• Pool Nonpaged Bytes (a steady increase indicates a memory leak).

Processor bottlenecks are found using the following:

  • % Processor Time (< 75%)
  • % Privileged Time (< 75%)
  • % User Time (< 75%)
  • Interrupts/Sec
  • System: Processor Queue Length (< 2)
  • Server Work Queues: Queue Length (< 2).

You must activate disk counters manually by typing diskperf -y (local) or diskperf -y \\servername for a remote server. The counters that are required for looking at the disks are:

  • % Disk Time (< 50%)
  • Disk Queue Length (< 3)
  • Avg. Disk Bytes/Transfer
  • Disk Bytes/sec

Overall server performance is examined using the following:

  • Server: Bytes Total/sec
  • Server: Logon/sec
  • Server: Logon Total
  • Network Segment: % Network Utilisation (< 30%)
  • Network Interface: Bytes Sent/sec
  • Network Interface: Bytes Total/sec

NetBEUI and NWLink use the following counters:

  • Bytes Total/sec
  • Datagrams/sec
  • Frames/sec

TCP/IP uses the following counters:

  • TCP Segments/sec
  • TCP Segments Re-translated/sec
  • UDP Datagrams/sec
  • Network Interface: Output Queue Length

Measuring the performance of a File or Print server is achieved using the following counters:

  • Server: Server Sessions
  • Server: Files Open
  • PhysicalDisk: Avg. Disk Bytes/Transfer
  • PhysicalDisk: % Disk Time
  • PhysicalDisk: % Disk Read Time
  • PhysicalDisk: % Disk Write Time
  • Network Segment: %Network Utilisation

With IIS, cache is the most important aspect of the service as it maximises performance. The cache can be adjusted using the following registry key HKEY_LOCAL_MACHINE\System\CurrentControlSet\Services\InetInfo\Parameters\MemoryCacheSize and can go up to 4Gb.

The following are useful IIS counters:

  • Cache Flushes
  • Cache Hits %
  • Cache Misses
  • Cache Size
  • Cache Used
  • Cached Files Handles
  • Directory Listings
  • Objects

An Application server is characterised by many more smaller requests than a File and Print server. Some applications have their own specific counters but the general ones are:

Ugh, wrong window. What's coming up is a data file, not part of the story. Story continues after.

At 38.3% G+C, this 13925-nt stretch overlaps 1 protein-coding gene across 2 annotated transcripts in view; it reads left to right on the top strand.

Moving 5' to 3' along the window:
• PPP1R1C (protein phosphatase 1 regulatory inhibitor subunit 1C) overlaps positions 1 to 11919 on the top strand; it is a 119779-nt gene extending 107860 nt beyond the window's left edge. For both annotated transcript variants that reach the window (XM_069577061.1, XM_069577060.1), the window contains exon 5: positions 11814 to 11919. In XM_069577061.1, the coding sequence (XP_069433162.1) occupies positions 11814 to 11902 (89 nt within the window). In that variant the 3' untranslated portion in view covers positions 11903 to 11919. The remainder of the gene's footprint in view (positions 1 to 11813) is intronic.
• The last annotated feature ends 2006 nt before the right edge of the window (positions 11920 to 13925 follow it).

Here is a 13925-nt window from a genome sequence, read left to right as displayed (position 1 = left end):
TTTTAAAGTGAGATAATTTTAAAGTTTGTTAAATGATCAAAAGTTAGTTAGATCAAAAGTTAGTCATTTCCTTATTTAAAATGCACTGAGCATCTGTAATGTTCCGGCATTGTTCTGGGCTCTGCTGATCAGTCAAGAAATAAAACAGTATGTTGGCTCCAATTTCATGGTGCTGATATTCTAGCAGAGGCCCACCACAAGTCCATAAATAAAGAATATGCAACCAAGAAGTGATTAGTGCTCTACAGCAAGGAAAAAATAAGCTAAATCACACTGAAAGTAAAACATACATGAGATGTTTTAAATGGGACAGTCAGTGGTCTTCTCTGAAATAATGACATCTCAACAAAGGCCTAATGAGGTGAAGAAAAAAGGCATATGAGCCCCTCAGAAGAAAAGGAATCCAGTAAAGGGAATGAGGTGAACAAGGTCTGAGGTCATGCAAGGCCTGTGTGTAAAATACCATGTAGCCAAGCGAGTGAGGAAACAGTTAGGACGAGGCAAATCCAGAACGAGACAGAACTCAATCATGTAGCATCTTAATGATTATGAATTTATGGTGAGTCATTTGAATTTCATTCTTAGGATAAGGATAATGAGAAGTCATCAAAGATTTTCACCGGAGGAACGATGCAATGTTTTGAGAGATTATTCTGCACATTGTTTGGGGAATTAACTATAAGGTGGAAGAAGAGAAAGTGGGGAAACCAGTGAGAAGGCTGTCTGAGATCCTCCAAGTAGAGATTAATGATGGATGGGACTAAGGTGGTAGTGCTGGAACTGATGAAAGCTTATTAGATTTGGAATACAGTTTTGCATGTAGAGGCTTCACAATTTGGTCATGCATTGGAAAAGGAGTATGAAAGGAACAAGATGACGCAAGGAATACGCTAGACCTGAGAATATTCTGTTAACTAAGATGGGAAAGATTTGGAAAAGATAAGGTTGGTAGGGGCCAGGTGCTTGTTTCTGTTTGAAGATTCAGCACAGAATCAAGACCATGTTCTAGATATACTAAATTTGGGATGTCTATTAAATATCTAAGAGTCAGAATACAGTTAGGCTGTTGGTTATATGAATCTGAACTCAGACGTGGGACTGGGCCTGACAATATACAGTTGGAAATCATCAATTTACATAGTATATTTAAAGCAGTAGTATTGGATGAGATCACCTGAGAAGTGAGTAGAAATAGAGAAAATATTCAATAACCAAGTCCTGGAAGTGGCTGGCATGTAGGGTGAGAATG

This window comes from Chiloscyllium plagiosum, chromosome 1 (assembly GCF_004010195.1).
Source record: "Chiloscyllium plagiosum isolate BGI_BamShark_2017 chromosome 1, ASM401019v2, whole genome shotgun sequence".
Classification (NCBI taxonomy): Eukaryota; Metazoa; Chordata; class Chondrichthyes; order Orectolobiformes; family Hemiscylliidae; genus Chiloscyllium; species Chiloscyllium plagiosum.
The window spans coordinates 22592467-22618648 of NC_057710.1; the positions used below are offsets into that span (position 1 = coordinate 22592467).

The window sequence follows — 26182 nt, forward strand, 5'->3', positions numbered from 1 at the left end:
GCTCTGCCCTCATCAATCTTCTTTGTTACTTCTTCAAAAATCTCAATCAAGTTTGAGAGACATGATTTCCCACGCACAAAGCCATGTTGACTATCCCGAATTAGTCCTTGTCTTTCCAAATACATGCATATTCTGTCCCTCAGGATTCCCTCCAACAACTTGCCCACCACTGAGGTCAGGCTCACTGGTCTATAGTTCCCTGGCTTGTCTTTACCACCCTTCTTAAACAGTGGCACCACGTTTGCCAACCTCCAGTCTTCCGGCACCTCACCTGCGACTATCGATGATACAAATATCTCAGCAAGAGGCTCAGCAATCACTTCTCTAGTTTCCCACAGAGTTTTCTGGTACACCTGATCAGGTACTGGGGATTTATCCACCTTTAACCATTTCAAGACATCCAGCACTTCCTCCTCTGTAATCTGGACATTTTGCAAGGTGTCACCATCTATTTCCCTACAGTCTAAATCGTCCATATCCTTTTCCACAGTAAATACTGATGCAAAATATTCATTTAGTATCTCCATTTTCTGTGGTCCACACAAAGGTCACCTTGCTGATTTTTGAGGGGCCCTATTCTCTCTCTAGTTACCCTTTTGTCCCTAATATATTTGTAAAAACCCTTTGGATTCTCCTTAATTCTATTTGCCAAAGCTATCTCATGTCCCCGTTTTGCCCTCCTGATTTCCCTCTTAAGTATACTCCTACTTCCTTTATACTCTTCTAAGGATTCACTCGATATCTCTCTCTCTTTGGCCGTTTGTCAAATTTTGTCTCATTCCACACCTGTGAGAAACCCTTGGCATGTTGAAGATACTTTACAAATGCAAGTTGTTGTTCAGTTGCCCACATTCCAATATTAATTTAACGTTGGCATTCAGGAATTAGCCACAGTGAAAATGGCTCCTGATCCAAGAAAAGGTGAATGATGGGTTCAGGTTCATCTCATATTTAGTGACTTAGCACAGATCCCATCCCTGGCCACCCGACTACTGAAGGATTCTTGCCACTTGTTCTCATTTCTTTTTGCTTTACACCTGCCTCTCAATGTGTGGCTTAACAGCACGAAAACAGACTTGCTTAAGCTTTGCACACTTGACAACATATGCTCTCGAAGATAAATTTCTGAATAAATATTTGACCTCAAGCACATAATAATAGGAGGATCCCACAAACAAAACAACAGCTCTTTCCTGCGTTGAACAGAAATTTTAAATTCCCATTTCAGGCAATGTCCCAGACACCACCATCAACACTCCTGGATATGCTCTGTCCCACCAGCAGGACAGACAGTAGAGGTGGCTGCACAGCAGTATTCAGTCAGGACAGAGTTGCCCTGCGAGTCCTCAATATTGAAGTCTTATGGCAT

• Server: Server Sessions
  • Processor: % Processor Time
  • PhysicalDisk: Avg. Disk Bytes/Transfer
  • PhysicalDisk: % Disk Time
  • Network Segment: % Network Utilization
  • Memory: Available Bytes
  • Memory: Pages/sec
  • Cache: Copy Read Hits %

Performance for disk bound applications is improved by using software or hardware RAID and additional controllers.

For memory up to 32Mb use 256Kb secondary cache and use 512Kb for higher memory amounts.

Calculation of the number of users a particular server can cope with involves monitoring all the counters whilst on user is operating and then multiplying the values by the number of users likely to be using the server at any one time.

A Domain server will require the monitoring of the following counters:

  • Server: Logon/sec
  • Server: Error Logon
  • Server: Logon Total
  • Memory: Available Bytes
  • Memory: Committed Bytes
  • Network Segment: % Network Utilization
  • WINS Server: Total Number of Registrations/sec
  • WINS Server: Queries/sec

Activities that affect the system without user involvement include synchronisation, WINS database replication, DHCP IP address lease renewals, Browser updates and verifications on logons. WINS and synchronisation are the most significant.

The Server option under Services in Control Panel allows you to configure the server service for the four following environments:

  • Minimise Memory Used - 10 simultaneous users
  • Balance - 64 simultaneous users
  • Maximise Throughput for File Sharing - larger numbers in a File and Print sharing environment
  • Maximise Throughput for Network Applications - Application server environment